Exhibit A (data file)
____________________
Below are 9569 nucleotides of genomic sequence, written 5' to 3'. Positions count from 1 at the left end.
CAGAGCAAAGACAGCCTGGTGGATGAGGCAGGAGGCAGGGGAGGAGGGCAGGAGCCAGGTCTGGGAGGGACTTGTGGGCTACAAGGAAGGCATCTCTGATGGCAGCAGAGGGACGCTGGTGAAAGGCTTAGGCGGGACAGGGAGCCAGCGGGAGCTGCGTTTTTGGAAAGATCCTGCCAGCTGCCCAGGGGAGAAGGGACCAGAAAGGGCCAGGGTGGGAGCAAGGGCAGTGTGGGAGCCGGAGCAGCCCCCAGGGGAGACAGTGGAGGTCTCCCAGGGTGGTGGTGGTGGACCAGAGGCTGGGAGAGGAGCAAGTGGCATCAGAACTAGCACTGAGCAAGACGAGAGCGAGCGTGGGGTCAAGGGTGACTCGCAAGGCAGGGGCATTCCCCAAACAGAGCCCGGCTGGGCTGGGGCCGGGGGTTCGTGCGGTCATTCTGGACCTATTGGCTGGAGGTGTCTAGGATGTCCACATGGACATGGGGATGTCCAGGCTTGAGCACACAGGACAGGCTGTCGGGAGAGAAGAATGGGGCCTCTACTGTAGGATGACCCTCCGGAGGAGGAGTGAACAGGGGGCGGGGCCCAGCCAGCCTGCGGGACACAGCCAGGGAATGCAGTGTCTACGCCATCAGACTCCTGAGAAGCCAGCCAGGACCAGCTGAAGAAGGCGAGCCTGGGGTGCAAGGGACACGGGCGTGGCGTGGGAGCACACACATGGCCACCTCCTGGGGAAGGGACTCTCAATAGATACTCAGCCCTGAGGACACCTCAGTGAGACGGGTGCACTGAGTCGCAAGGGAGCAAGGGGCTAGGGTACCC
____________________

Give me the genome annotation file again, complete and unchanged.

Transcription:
Below are 9569 nucleotides of genomic sequence, written 5' to 3'. Positions count from 1 at the left end.
CAGAGCAAAGACAGCCTGGTGGATGAGGCAGGAGGCAGGGGAGGAGGGCAGGAGCCAGGTCTGGGAGGGACTTGTGGGCTACAAGGAAGGCATCTCTGATGGCAGCAGAGGGACGCTGGTGAAAGGCTTAGGCGGGACAGGGAGCCAGCGGGAGCTGCGTTTTTGGAAAGATCCTGCCAGCTGCCCAGGGGAGAAGGGACCAGAAAGGGCCAGGGTGGGAGCAAGGGCAGTGTGGGAGCCGGAGCAGCCCCCAGGGGAGACAGTGGAGGTCTCCCAGGGTGGTGGTGGTGGACCAGAGGCTGGGAGAGGAGCAAGTGGCATCAGAACTAGCACTGAGCAAGACGAGAGCGAGCGTGGGGTCAAGGGTGACTCGCAAGGCAGGGGCATTCCCCAAACAGAGCCCGGCTGGGCTGGGGCCGGGGGTTCGTGCGGTCATTCTGGACCTATTGGCTGGAGGTGTCTAGGATGTCCACATGGACATGGGGATGTCCAGGCTTGAGCACACAGGACAGGCTGTCGGGAGAGAAGAATGGGGCCTCTACTGTAGGATGACCCTCCGGAGGAGGAGTGAACAGGGGGCGGGGCCCAGCCAGCCTGCGGGACACAGCCAGGGAATGCAGTGTCTACGCCATCAGACTCCTGAGAAGCCAGCCAGGACCAGCTGAAGAAGGCGAGCCTGGGGTGCAAGGGACACGGGCGTGGCGTGGGAGCACACACATGGCCACCTCCTGGGGAAGGGACTCTCAATAGATACTCAGCCCTGAGGACACCTCAGTGAGACGGGTGCACTGAGTCGCAAGGGAGCAAGGGGCTAGGGTACCC